EQM Capital LLC – Year End Review 2015 – No Gain, Much Volatility Pain

Posted on Jan 4, 2016

Bah Humbug!

Stocks traded off the last week of December leaving the S&P 500 Index in slightly negative territory for the year.  The Santa Claus Rally never materialized, delivering instead a disappointing flat lump of coal. The 2015 returns put an end to a string of three consecutive years of solid annual gains, with the S&P 500 and Dow posting their the worst year since 2008.  In fact, except for the NASDAQ, all the major equity benchmarks ended 2015 with a loss.  Bonds also ended up virtually flat for the year, with the yield of the benchmark 10-year Treasury note ending at 2.27%—not far from the 2.17% level where it started 2015.

U.S. Indices
Index % Change YTD
DJIA -2.23%
S&P 500 -0.73%
Nasdaq Composite 5.73%
S&P MidCap 400 -3.35%
Russell 2000 -5.48%

Few gains but lots of volatility

Even though US equity returns ended up flat in 2015, that was not the case for market volatility.  The markets had their share of ups and downs.  Some of the biggest thematic market overhangs were as follows:

  1. Falling oil prices
  2. China’s economic slowdown
  3. The timing of the Fed interest rate hike
  4. The strong US dollar

International markets not a place to hide

Non-US markets had their share of ups and down this year as well.  Europe started off the year with the Greek debt crisis.  A European economic slowdown forced the EU to institute a stimulus plan.  And fears of a broader economic slowdown in emerging markets, in particular China, hit those markets as well.  One bright spot was Japan, who has been on the “Abenomic” stimulus ride for a while.  Japan’s Nikkei 225 Index rallied this year as those initiatives gained traction, finishing up over 9%.

Best and worst sectors of 2015

Consumer discretionary was the best sector in 2015, helped by strong performance from companies like Starbucks (SBUX) and Home Depot (HD).  Technology was another area of sector strength, helping propel the NASDAQ Composite to a positive gain of 5.7% for the year.  The so-called FANG stocks (Facebook (FB), Amazon (AMZN), Netflix (NFLX), and Google (GOOGL) were among the best performers for the year.

The worst sector for the year was Energy, as oil prices continued to decline in 2015, hitting a 7-year low in December of below $35 a barrel due to global oversupply. Utilities and financials also ended the year down.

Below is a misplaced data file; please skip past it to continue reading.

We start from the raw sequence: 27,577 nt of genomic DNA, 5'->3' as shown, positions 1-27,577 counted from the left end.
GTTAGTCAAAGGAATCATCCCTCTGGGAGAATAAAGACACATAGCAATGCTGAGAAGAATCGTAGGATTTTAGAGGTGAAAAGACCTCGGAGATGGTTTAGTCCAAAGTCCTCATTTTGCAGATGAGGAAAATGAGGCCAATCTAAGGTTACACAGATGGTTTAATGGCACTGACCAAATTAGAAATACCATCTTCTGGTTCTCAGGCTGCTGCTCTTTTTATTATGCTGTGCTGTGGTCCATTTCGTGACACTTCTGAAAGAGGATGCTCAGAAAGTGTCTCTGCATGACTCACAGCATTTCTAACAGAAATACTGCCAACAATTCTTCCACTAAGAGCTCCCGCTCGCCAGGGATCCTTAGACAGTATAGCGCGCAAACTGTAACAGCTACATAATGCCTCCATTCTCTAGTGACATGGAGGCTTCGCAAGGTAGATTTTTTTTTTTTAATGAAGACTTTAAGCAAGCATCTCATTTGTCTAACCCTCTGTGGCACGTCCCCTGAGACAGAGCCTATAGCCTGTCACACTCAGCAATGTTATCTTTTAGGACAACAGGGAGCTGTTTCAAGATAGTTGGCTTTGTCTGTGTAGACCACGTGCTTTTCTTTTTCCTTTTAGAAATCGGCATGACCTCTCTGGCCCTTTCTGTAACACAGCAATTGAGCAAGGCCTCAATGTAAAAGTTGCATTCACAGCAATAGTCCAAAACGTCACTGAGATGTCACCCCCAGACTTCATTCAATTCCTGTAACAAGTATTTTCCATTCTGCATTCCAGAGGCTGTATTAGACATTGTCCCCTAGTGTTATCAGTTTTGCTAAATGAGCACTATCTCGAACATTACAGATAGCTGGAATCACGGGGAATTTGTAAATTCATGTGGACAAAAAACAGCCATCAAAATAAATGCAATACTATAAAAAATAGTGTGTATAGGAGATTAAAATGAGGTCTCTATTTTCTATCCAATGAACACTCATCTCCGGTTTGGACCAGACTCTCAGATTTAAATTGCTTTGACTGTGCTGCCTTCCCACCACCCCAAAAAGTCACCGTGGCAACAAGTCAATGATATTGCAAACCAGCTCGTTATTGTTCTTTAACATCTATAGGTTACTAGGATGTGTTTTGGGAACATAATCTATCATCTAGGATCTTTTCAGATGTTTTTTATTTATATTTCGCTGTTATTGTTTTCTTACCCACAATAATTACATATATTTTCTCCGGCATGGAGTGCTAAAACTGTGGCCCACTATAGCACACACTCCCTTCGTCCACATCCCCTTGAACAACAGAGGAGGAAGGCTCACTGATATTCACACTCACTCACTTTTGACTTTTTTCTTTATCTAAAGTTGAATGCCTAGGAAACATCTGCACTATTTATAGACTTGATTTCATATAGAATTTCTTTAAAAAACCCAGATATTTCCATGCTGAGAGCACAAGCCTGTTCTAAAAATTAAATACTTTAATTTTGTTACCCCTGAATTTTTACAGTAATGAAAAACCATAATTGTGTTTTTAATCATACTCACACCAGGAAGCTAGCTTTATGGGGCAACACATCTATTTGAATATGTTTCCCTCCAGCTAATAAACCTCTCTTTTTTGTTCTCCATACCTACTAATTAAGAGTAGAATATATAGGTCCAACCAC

The Fed finally raised rates

Certainly one of the overhangs on the market in 2015 was the timing of the first interest rate hike in nearly a decade.  Speculation built going into the June, September, and December meetings, with the Fed finally raising rates on December 16th, a quarter of a percent.  One factor staving off Fed action was the economic slowdown in China and the ripple effect it has on the emerging markets and the global economy.

Should US economic data remain sufficiently positive, the Fed is expected to make as many as 3 to 5 more rate hikes this year. 

Predictions for the coming year

So what does 2016 have in store for investors?  Market pundits warn that the U.S. markets could be reasonably flat again in 2016.  The good news is not a single Wall Street strategist is predicting a bear market this year (a decline of more than 20%).  The 7-year bull market is aging, but not ready to retire yet.  A poll of 17 Wall Street strategists has predictions ranging from a high of +15.5% (Cannacord Genuity)  to a low of +2.7% (BMO Capital Markets). 

 

How Does This Bull Market Stack Up?
The current bull market has to last for nearly three more years to match the length of the great bull market of the 1990’s
Period Length of Bull Market Total Returnŧ
May 1970 – January 1973 2 Yrs. 8 Mos. 58%
October 1974 – November 1980 6 Yrs. 1 Mo. 198%
August 1982 – August 1987 5 years 266%
December 1987 – July 1990 9 Yrs. 5 Mos. 546%
October 2002 – October 2007 5 years 121%
March 2009 – Today * 6 Yrs. 8 Mos. 257%
* as of 11/6/2015
ŧCumulative return
Source: S&P Dow Jones Indices, Kiplinger.com

 

There will be pockets of opportunity from a stock selection standpoint and in specific sectors of the market.  Given the muted returns here in the U.S., investors should also consider allocating more to select foreign markets.  There are fears that China may have a hard economic landing, the jury is out whether Japan can successfully come out of its economic funk, but Europe is attracting its fair share of bullish interest thanks to Mario Draghi’s “do what it takes” commitment there.

Here’s to a happy and prosperous 2016!

The opinions expressed above should not be construed as investment advice. This article is not tailored to specific investment objectives. Reliance on this information for the purpose of buying the securities to which this information relates may expose a person to significant risk. The information contained in this article is not intended to make any offer, inducement, invitation or commitment to purchase, subscribe to, provide or sell any securities, service or product or to provide any recommendations on which one should rely for financial, securities, investment or other advice or to take any decision. Readers are encouraged to seek individual advice from their personal, financial, legal and other advisers before making any investment or financial decisions or purchasing any financial, securities or investment related service or product. Information provided, whether charts or any other statements regarding market, real estate or other financial information, is obtained from sources, which we and our suppliers believe reliable, but we do not warrant or guarantee the timeliness or accuracy of this information. Nothing in this post should be interpreted to state or imply that past results are an indication of future performance.

1 Source: Reuters, obtained through Yahoo! Finance close as of 4pm ET, as of 12/31/15